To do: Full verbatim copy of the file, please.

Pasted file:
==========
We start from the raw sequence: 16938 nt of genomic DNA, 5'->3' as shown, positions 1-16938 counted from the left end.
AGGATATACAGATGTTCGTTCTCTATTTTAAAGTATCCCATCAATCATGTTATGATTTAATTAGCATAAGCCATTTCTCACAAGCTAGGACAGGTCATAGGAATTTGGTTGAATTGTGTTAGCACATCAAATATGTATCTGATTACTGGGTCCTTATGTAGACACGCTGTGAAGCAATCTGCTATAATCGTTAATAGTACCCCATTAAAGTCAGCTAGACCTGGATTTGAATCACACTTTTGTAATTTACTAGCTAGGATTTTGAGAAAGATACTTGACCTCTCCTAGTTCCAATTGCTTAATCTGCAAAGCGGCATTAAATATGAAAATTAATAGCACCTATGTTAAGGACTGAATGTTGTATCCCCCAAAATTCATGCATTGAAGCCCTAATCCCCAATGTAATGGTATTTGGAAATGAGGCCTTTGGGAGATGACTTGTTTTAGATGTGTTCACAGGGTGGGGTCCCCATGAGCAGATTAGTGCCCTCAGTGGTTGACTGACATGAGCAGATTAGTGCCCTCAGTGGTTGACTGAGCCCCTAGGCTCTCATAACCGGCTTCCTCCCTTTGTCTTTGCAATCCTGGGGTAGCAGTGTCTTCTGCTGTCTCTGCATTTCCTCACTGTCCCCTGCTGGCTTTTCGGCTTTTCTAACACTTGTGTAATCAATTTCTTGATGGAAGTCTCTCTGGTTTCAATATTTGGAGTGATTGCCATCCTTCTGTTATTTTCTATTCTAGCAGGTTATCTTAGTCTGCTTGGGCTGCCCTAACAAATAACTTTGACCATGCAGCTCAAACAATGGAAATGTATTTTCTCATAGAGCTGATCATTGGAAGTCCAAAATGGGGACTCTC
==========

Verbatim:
We start from the raw sequence: 16938 nt of genomic DNA, 5'->3' as shown, positions 1-16938 counted from the left end.
AGGATATACAGATGTTCGTTCTCTATTTTAAAGTATCCCATCAATCATGTTATGATTTAATTAGCATAAGCCATTTCTCACAAGCTAGGACAGGTCATAGGAATTTGGTTGAATTGTGTTAGCACATCAAATATGTATCTGATTACTGGGTCCTTATGTAGACACGCTGTGAAGCAATCTGCTATAATCGTTAATAGTACCCCATTAAAGTCAGCTAGACCTGGATTTGAATCACACTTTTGTAATTTACTAGCTAGGATTTTGAGAAAGATACTTGACCTCTCCTAGTTCCAATTGCTTAATCTGCAAAGCGGCATTAAATATGAAAATTAATAGCACCTATGTTAAGGACTGAATGTTGTATCCCCCAAAATTCATGCATTGAAGCCCTAATCCCCAATGTAATGGTATTTGGAAATGAGGCCTTTGGGAGATGACTTGTTTTAGATGTGTTCACAGGGTGGGGTCCCCATGAGCAGATTAGTGCCCTCAGTGGTTGACTGACATGAGCAGATTAGTGCCCTCAGTGGTTGACTGAGCCCCTAGGCTCTCATAACCGGCTTCCTCCCTTTGTCTTTGCAATCCTGGGGTAGCAGTGTCTTCTGCTGTCTCTGCATTTCCTCACTGTCCCCTGCTGGCTTTTCGGCTTTTCTAACACTTGTGTAATCAATTTCTTGATGGAAGTCTCTCTGGTTTCAATATTTGGAGTGATTGCCATCCTTCTGTTATTTTCTATTCTAGCAGGTTATCTTAGTCTGCTTGGGCTGCCCTAACAAATAACTTTGACCATGCAGCTCAAACAATGGAAATGTATTTTCTCATAGAGCTGATCATTGGAAGTCCAAAATGGGGACTCTC